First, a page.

Dr Hervé Nordmann, chairman of chair of ISA’s scientific committee and director of scientific affairs for Europe, Middle East and Africa for sweetener firm Ajinomoto, told us it was “a bit crazy” to look at sweeteners without looking at sugar and sedentary lifestyles at the same time.
The assessment by the French Agency for Food, Environmental and Occupational Health & Safety (ANSES) said there was currently no conclusive evidence for the beneficial effects of intense sweetener consumption on the incidence of type 2 diabetes, blood sugar management for diabetics, sweetness perception or weight management.
As a result it concluded that recommending intense sweeteners as a way to reduce sugar intakes could not be justified as a public health strategy in the general population.
“There is a need to communicate properly, and I’m disappointed ANSES missed the opportunity to do that. It’s a pity,” Nordmann said. He said the danger now was that people may take this assessment to mean sweeteners were a no-go and therefore turn back to calorific sugar.
He said ANSES was trying to turn people away from the taste of sugar, a pursuit that would be futile given our inborn preference for sweetness.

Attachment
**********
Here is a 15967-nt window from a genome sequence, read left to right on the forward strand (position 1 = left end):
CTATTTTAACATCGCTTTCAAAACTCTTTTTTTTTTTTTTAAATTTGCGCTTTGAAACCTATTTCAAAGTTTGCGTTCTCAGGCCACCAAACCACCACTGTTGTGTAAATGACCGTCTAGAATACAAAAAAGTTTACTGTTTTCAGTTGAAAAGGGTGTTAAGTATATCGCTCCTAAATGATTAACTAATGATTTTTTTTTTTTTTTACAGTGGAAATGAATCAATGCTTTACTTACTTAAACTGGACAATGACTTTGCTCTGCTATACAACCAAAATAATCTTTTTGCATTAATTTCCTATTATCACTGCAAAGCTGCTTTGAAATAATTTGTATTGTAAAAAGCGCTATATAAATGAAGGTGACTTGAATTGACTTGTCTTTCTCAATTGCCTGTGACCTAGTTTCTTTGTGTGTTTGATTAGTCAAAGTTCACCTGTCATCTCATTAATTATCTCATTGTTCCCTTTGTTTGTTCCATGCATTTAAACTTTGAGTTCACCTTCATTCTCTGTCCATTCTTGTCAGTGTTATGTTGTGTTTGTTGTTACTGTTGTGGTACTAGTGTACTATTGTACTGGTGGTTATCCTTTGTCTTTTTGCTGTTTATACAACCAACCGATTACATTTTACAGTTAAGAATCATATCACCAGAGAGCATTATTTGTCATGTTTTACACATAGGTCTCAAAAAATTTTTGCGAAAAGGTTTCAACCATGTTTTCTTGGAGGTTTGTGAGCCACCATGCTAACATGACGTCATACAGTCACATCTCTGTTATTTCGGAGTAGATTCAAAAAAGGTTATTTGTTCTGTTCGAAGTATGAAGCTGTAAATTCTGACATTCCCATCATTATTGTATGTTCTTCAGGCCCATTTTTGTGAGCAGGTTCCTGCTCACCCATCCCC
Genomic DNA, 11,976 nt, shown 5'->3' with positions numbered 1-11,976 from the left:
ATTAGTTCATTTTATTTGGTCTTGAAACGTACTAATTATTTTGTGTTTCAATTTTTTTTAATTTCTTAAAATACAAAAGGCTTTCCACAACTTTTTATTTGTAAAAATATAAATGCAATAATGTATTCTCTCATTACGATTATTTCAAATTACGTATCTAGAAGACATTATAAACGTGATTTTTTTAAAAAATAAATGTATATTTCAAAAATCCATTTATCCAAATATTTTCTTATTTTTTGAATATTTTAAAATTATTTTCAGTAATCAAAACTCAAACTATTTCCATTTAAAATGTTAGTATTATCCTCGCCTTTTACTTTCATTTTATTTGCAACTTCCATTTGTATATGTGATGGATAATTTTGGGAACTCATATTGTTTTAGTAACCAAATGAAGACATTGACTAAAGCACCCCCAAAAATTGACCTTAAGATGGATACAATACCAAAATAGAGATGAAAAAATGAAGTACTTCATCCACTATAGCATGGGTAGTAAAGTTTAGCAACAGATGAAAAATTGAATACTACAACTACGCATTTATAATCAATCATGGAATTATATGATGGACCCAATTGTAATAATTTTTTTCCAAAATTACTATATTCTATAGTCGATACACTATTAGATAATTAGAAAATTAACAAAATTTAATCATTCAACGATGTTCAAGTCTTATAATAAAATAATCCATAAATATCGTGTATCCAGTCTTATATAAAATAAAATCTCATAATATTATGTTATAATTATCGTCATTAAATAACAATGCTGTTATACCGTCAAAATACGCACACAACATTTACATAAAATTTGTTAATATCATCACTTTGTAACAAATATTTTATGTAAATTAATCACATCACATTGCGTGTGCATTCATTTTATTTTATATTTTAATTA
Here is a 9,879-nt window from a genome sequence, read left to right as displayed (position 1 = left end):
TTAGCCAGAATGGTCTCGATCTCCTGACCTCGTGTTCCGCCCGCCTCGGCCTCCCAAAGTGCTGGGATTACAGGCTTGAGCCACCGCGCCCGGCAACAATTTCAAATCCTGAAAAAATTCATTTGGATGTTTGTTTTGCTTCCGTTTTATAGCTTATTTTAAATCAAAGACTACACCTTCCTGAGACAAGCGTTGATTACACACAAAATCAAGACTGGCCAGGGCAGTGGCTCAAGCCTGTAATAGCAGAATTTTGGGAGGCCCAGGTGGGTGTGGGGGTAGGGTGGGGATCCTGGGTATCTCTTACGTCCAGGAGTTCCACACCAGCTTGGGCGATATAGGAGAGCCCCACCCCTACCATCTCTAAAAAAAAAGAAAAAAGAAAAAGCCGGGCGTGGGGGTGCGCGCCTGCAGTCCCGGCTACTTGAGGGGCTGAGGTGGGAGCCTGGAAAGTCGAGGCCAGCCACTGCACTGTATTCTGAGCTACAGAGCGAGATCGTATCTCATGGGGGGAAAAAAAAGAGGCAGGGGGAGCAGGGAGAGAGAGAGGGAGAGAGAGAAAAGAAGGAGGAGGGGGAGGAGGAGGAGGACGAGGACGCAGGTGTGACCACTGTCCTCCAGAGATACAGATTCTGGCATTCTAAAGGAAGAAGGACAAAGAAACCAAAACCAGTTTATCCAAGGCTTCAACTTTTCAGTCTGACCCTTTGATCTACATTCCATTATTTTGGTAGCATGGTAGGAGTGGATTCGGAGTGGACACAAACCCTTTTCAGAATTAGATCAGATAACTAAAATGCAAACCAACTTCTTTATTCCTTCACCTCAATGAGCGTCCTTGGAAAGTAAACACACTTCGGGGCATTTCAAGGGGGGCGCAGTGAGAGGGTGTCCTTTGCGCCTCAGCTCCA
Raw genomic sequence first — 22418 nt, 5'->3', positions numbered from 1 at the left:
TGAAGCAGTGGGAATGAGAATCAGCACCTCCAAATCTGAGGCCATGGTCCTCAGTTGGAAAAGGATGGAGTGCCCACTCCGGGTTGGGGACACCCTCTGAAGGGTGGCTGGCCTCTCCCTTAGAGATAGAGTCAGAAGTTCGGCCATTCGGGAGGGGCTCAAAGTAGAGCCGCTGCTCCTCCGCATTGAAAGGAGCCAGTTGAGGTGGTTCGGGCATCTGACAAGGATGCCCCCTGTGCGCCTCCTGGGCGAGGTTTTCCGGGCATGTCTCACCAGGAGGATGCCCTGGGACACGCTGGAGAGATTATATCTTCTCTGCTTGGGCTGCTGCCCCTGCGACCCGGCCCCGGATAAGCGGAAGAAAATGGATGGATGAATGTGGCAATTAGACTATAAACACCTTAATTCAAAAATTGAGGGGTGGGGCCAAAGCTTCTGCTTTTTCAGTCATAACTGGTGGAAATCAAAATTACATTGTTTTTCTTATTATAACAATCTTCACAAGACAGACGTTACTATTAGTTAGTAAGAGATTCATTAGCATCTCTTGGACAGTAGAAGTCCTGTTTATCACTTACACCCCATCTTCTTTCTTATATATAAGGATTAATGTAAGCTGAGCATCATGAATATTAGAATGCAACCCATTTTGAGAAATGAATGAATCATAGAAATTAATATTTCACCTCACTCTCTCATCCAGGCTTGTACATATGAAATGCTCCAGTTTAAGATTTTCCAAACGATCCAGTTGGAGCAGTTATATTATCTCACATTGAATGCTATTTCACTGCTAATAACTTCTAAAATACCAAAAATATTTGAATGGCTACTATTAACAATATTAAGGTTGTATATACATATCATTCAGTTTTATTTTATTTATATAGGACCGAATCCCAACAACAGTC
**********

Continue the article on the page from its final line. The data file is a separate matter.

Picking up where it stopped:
A question of perception
ANSES said reducing national sugar intakes should not be achieved by recommending sweeteners but instead an “overall reduction in the sweet taste of food, and from an early age.
As such, ANSES recommends that beverages with sweeteners and sugar are not a substitute for water consumption.”
However, Nordmann said this stance was unrealistic.
He said there was no proof that sweetener consumption increased our sweetness perception ‘saturation point’, i.e. when we decide we have had enough. He did concede that it was widely accepted that sweetness differed between regions, however he said this was likely due to genetics and the amount of sweetness receptors individuals had, not a change to sweetness perception due to higher or lower exposure to the taste.
He said ANSES’s concern for what sweetener consumption might mean for sweetness perception was a “false problem” as a result.
The report also said there was no conclusive evidence suggesting sweeteners posed health risks for diabetics or pregnant women or increased the risk of cancer.
In this area, as in that for nutritional benefits, the authority said long-term data was lacking.
Nordmann said he was please about the cancer risk statement, but suggested the report revealed ANSES’s inexperience within the nutritional risk assessment, since toxicology information had also been mixed in.
He added: “We’re constantly trying to produce more data. We have 24 controlled trials for aspartame. The problem is they haven’t told us when enough is enough.”